When you discover that the entry level t1.micro instance size is simply not cutting it for your growing application needs, you may want to try upgrading it to a larger instance type, perhaps an m1.small or even a c1.medium.
Instead of starting a new instance and having to configure it from scratch, you may be able to simply resize the existing instance by asking Amazon move it to better hardware for you. Of course, since this is AWS, you don’t have to actually talk to anybody—just type a few commands and the job is done automatically.
Before you try this approach, note that there are some conditions:
You must be running an EBS boot instance (not instance-store or S3-based AMI). Any files on ephemeral storage (e.g., /mnt) will be lost.
You can only move to a different instance type of the same architecture (32-bit or 64-bit). Update: Always use 64-bit
The private and initial public IP addresses of the instance will be different when it is running on the new hardware. Use an Elastic IP Address to keep the public IP address the same.
There will be a short outage while the instance is moved to new hardware (roughly equivalent to the reboot time of normal hardware).
Run a new t1.micro Ubuntu 10.04 Lucid instance to be our demo. I recommend uploading your own ssh key first.
instance_id=$(ec2-run-instances --instance-type t1.micro --key $USER ami-3e02f257 | egrep ^INSTANCE | cut -f2)
Wait until it is running and perhaps log in to install software or touch some files so you know it’s your instance. When you are ready:
Step 1 - stop the t1.micro instance:
At this point in a normal environment, you might want to create an EBS snapshot AMI of the instance for backup purposes in the event that anything goes wrong. (See:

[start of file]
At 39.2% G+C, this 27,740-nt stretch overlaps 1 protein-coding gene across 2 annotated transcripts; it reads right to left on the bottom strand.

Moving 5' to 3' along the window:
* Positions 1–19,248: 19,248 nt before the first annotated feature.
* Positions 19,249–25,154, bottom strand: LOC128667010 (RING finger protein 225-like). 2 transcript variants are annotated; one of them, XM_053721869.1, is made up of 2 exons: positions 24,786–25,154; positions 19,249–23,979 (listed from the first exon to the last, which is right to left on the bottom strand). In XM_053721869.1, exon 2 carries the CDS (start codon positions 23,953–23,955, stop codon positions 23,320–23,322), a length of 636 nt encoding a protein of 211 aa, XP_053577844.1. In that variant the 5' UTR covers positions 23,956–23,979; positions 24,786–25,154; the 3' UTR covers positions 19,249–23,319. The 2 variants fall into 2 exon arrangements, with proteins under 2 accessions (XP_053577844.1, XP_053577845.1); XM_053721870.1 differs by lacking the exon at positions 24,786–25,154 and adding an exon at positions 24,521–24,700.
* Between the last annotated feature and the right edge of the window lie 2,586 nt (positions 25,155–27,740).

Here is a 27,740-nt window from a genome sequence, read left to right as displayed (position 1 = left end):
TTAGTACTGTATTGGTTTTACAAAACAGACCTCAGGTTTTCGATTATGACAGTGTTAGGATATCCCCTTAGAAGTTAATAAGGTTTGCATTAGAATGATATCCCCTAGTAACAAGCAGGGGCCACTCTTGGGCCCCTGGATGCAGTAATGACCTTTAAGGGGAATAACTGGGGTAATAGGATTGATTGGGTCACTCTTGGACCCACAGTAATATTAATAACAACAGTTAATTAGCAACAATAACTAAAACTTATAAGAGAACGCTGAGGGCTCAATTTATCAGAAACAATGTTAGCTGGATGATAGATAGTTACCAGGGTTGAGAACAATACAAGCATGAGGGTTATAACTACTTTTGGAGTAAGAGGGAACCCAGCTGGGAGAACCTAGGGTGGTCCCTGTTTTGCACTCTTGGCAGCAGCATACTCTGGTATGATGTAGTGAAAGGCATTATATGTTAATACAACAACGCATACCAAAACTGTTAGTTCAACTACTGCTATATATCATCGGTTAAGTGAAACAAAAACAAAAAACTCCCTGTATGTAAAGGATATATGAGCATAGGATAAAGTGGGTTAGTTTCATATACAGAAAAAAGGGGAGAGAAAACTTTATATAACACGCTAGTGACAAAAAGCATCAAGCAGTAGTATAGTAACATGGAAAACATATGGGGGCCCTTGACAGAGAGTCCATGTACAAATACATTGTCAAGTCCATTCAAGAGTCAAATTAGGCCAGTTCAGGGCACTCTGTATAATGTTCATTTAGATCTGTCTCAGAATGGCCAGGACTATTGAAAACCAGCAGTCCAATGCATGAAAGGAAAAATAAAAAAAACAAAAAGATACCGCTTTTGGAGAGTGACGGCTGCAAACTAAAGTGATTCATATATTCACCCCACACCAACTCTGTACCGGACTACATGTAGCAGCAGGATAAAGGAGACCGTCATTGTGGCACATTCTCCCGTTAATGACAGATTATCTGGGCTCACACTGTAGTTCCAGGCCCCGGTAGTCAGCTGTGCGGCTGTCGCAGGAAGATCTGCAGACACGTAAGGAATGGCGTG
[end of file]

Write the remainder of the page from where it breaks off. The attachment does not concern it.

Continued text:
Step 2 - While the EBS boot instance is stopped, switch the instance type from t1.micro to m1.small:
ec2-modify-instance-attribute --instance-type m1.small $instance_id
Step 3 - Start the instance using its new m1.small type:
Wait until it is running (again), then log in to verify that it is the same instance with all your software and data. If you were using an Elastic IP address with the instance, it would need to be reassociated after the instance is started.
Eventually, you’ll discover that an m1.small isn’t all that powerful either for moderate loads, so you’ll want to upgrade to a c1.medium, which for many purposes is a great size. It offers 5X the CPU of an m1.small for only 2X the price.
Unfortunately, with a 32-bit instance, c1.medium is as high as you can currently go as of this writing. You’ll need to switch over to a new instance running a 64-bit AMI if you want to go larger.
If you were following along with this example, don’t forget to clean up after yourself:
Though we often think “scaling” means moving to larger/faster/more hardware, Amazon EC2 has shown us that it is equally valuable to be able to scale down when we no longer need the extra capacity. The above approach can be used to move your instances to smaller instance types to reduce costs.
If you run this demo, you will be charged for 1 hour of t1.micro instance time plus 1 hour of m1.small instance time, plus fractions of a penny in EBS volume and IO charges. That’s slightly more than a dime.
My company has used this technique a number of times as a way of scaling up and down certain services that did not have a load balanced auto scaling architecture set up. It’s a fantastic way to temporarily increase memory on a system while you debug a new memory issue, and then scale back down after you resolve it.
Update 2012-03-08: 64-bit architecture is now available on all instance types